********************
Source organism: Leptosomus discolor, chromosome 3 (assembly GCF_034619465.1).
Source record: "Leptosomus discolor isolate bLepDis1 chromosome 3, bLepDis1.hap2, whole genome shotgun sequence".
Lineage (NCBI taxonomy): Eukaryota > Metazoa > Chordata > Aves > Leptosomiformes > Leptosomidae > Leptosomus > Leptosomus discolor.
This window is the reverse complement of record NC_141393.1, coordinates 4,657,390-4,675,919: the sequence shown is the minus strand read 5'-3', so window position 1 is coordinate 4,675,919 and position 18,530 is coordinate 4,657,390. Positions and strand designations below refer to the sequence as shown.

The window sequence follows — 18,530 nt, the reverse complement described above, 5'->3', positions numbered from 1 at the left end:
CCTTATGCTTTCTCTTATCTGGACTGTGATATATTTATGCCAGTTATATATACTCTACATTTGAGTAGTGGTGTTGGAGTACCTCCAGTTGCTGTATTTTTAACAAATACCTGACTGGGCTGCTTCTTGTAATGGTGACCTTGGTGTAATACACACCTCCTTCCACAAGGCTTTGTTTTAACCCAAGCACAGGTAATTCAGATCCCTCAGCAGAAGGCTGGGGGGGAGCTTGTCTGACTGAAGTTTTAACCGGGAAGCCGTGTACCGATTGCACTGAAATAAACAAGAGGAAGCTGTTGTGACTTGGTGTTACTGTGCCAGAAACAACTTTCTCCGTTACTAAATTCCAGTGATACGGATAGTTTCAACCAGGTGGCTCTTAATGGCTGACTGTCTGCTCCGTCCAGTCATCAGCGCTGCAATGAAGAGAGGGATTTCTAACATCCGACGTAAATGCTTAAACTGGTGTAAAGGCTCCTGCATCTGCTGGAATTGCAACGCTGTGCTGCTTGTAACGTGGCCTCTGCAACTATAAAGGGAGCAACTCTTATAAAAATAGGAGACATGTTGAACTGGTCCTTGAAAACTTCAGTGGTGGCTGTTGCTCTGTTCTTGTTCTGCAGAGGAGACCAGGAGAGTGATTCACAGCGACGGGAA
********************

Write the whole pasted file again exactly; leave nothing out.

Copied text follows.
Source organism: Leptosomus discolor, chromosome 3 (assembly GCF_034619465.1).
Source record: "Leptosomus discolor isolate bLepDis1 chromosome 3, bLepDis1.hap2, whole genome shotgun sequence".
Lineage (NCBI taxonomy): Eukaryota > Metazoa > Chordata > Aves > Leptosomiformes > Leptosomidae > Leptosomus > Leptosomus discolor.
This window is the reverse complement of record NC_141393.1, coordinates 4,657,390-4,675,919: the sequence shown is the minus strand read 5'-3', so window position 1 is coordinate 4,675,919 and position 18,530 is coordinate 4,657,390. Positions and strand designations below refer to the sequence as shown.

The window sequence follows — 18,530 nt, the reverse complement described above, 5'->3', positions numbered from 1 at the left end:
CCTTATGCTTTCTCTTATCTGGACTGTGATATATTTATGCCAGTTATATATACTCTACATTTGAGTAGTGGTGTTGGAGTACCTCCAGTTGCTGTATTTTTAACAAATACCTGACTGGGCTGCTTCTTGTAATGGTGACCTTGGTGTAATACACACCTCCTTCCACAAGGCTTTGTTTTAACCCAAGCACAGGTAATTCAGATCCCTCAGCAGAAGGCTGGGGGGGAGCTTGTCTGACTGAAGTTTTAACCGGGAAGCCGTGTACCGATTGCACTGAAATAAACAAGAGGAAGCTGTTGTGACTTGGTGTTACTGTGCCAGAAACAACTTTCTCCGTTACTAAATTCCAGTGATACGGATAGTTTCAACCAGGTGGCTCTTAATGGCTGACTGTCTGCTCCGTCCAGTCATCAGCGCTGCAATGAAGAGAGGGATTTCTAACATCCGACGTAAATGCTTAAACTGGTGTAAAGGCTCCTGCATCTGCTGGAATTGCAACGCTGTGCTGCTTGTAACGTGGCCTCTGCAACTATAAAGGGAGCAACTCTTATAAAAATAGGAGACATGTTGAACTGGTCCTTGAAAACTTCAGTGGTGGCTGTTGCTCTGTTCTTGTTCTGCAGAGGAGACCAGGAGAGTGATTCACAGCGACGGGAA